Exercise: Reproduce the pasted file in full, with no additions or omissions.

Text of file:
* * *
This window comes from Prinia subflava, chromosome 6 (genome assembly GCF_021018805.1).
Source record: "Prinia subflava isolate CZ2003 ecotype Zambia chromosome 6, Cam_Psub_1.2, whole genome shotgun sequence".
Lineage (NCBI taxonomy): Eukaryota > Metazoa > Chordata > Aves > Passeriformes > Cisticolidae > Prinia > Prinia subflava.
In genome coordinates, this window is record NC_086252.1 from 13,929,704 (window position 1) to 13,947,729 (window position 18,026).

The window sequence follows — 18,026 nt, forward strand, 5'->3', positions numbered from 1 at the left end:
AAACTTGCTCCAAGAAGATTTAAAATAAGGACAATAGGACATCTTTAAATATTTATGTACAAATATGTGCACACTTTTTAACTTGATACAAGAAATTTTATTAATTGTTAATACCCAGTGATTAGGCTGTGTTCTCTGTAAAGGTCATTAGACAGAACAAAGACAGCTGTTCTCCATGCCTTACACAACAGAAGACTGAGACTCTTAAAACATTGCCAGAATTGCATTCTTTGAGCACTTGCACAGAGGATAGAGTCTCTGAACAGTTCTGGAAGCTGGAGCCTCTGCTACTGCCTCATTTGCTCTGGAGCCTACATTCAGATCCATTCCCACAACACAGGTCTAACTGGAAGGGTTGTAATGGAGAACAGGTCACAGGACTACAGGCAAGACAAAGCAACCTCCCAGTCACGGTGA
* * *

This window comes from Prinia subflava, chromosome 6 (genome assembly GCF_021018805.1).
Source record: "Prinia subflava isolate CZ2003 ecotype Zambia chromosome 6, Cam_Psub_1.2, whole genome shotgun sequence".
Lineage (NCBI taxonomy): Eukaryota > Metazoa > Chordata > Aves > Passeriformes > Cisticolidae > Prinia > Prinia subflava.
In genome coordinates, this window is record NC_086252.1 from 13,929,704 (window position 1) to 13,947,729 (window position 18,026).

The window sequence follows — 18,026 nt, forward strand, 5'->3', positions numbered from 1 at the left end:
AAACTTGCTCCAAGAAGATTTAAAATAAGGACAATAGGACATCTTTAAATATTTATGTACAAATATGTGCACACTTTTTAACTTGATACAAGAAATTTTATTAATTGTTAATACCCAGTGATTAGGCTGTGTTCTCTGTAAAGGTCATTAGACAGAACAAAGACAGCTGTTCTCCATGCCTTACACAACAGAAGACTGAGACTCTTAAAACATTGCCAGAATTGCATTCTTTGAGCACTTGCACAGAGGATAGAGTCTCTGAACAGTTCTGGAAGCTGGAGCCTCTGCTACTGCCTCATTTGCTCTGGAGCCTACATTCAGATCCATTCCCACAACACAGGTCTAACTGGAAGGGTTGTAATGGAGAACAGGTCACAGGACTACAGGCAAGACAAAGCAACCTCCCAGTCACGGTGA